Dr. Avery wants to offer tuition help
By Chloe Wilhelm - Staff Reporter
Presidential finalist Dr. Lisa Avery said she would like to make free tuition a reality for Highline students if she becomes the college's next president.
Dr. Avery, who became the president of Portland Community College's Sylvania campus in 2015, was named last as one of three finalists for Highline's presidential search last week.
She spoke at several forums on Monday to meet community members, students, faculty and staff and hear their questions and comments.
Dr. Avery said that she is interested in developing a financial aid program at Highline known as the Promise program.
Her home state of Oregon currently provides a Promise program for community college students based on financial need, with awards ranging from $1,000 to $3,540 per year.
Students typically use grants, scholarships, and other forms of financial aid first, with the Promise program covering the remaining cost.
One challenge Dr. Avery noted was having enough funding to support all eligible students.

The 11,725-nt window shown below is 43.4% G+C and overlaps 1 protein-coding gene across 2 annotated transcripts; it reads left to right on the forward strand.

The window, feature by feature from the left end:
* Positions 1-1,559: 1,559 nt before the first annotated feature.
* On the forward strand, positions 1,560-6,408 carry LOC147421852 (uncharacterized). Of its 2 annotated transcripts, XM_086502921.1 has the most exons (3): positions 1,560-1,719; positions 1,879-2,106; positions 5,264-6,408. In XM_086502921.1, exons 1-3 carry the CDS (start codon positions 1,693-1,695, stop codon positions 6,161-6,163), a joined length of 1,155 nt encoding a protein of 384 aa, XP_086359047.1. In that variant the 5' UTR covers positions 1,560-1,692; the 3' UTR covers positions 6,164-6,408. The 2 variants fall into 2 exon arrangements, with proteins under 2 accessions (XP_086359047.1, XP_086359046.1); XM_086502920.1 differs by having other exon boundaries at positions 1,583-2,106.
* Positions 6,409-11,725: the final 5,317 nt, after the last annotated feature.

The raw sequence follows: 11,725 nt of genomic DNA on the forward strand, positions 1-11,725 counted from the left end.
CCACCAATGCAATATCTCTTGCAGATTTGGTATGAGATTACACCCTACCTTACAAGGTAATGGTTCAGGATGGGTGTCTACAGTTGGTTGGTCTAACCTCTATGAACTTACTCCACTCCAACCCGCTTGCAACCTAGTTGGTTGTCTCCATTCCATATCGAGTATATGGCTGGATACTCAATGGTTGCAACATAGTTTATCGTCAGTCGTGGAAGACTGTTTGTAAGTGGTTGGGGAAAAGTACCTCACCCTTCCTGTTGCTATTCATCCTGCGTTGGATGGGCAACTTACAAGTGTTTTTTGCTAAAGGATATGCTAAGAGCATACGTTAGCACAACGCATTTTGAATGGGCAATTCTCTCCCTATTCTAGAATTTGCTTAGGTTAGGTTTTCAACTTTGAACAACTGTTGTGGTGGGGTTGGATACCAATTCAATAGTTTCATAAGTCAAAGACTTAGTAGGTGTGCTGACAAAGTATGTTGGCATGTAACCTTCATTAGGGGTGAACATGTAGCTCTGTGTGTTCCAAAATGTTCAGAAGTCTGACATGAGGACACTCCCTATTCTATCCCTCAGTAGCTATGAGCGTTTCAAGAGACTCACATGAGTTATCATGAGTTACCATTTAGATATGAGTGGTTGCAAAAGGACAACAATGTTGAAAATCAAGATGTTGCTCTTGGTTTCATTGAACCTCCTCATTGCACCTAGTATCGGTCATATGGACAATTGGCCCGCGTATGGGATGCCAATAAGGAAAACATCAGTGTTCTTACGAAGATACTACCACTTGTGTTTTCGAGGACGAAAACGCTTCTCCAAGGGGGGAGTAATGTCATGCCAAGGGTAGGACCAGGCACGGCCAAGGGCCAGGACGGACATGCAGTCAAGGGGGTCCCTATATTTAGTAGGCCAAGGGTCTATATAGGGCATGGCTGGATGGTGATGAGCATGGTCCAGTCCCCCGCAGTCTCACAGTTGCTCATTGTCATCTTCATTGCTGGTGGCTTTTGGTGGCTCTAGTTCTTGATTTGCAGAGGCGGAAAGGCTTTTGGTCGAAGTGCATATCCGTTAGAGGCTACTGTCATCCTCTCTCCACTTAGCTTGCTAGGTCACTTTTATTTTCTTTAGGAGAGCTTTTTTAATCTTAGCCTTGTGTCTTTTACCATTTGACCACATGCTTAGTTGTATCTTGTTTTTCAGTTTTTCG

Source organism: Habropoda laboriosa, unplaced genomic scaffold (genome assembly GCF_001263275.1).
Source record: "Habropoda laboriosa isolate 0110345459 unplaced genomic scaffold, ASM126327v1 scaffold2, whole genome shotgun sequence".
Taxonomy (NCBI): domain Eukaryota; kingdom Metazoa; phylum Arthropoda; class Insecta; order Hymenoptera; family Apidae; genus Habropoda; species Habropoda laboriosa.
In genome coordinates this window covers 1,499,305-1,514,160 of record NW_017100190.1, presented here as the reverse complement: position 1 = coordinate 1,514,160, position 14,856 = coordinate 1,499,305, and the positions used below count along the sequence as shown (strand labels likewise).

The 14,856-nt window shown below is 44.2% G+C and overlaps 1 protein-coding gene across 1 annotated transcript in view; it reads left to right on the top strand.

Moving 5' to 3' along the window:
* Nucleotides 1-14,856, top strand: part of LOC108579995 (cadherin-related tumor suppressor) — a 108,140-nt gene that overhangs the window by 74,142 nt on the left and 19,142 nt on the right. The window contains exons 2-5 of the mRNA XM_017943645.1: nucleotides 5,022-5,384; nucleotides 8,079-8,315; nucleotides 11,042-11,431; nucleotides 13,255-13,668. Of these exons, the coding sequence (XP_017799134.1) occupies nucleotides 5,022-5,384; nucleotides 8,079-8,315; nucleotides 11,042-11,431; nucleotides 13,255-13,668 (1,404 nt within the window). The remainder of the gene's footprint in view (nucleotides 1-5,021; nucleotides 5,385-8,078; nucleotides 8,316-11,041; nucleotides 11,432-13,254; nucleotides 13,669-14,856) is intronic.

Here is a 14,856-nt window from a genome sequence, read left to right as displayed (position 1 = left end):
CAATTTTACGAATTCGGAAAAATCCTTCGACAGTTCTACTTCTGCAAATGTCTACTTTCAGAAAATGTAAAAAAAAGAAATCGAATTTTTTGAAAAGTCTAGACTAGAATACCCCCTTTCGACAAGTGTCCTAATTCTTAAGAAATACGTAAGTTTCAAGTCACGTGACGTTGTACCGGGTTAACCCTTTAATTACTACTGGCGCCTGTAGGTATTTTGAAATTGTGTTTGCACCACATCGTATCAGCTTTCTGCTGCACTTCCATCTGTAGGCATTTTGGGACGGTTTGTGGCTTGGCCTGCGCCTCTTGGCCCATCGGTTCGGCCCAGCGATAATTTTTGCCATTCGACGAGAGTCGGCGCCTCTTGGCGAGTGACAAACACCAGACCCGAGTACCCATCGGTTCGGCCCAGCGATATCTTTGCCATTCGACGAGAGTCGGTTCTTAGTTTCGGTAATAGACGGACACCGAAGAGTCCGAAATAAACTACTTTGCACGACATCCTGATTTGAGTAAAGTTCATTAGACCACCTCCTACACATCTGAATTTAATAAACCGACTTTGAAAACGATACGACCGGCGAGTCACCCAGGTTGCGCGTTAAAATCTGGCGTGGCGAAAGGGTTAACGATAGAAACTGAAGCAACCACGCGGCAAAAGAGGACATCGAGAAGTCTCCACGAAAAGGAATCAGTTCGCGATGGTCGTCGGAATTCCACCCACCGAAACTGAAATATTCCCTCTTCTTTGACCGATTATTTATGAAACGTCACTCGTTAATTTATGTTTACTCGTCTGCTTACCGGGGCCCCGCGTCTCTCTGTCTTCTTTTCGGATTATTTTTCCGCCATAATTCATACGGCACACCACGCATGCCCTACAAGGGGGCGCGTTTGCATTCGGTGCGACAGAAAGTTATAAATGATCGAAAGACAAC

"In Oregon, our initial allocation was $10 million, which sounds like a lot, but was spent very quickly," she said. "Finding a sustainable funding structure is a big challenge, in order to make sure that we could truly fulfill the promises made to students."
However, Dr. Avery said that she would like to implement a Promise program at Highline if the funding can be found.
"I think it would be wonderful to implement a Highline Promise," she said. "[It] would expand the access to affordable, outstanding higher education to a group that is in danger of being 'priced out' of college because of tuition."
Dr. Avery said that another goal is to help Highline's international programs and create study abroad opportunities.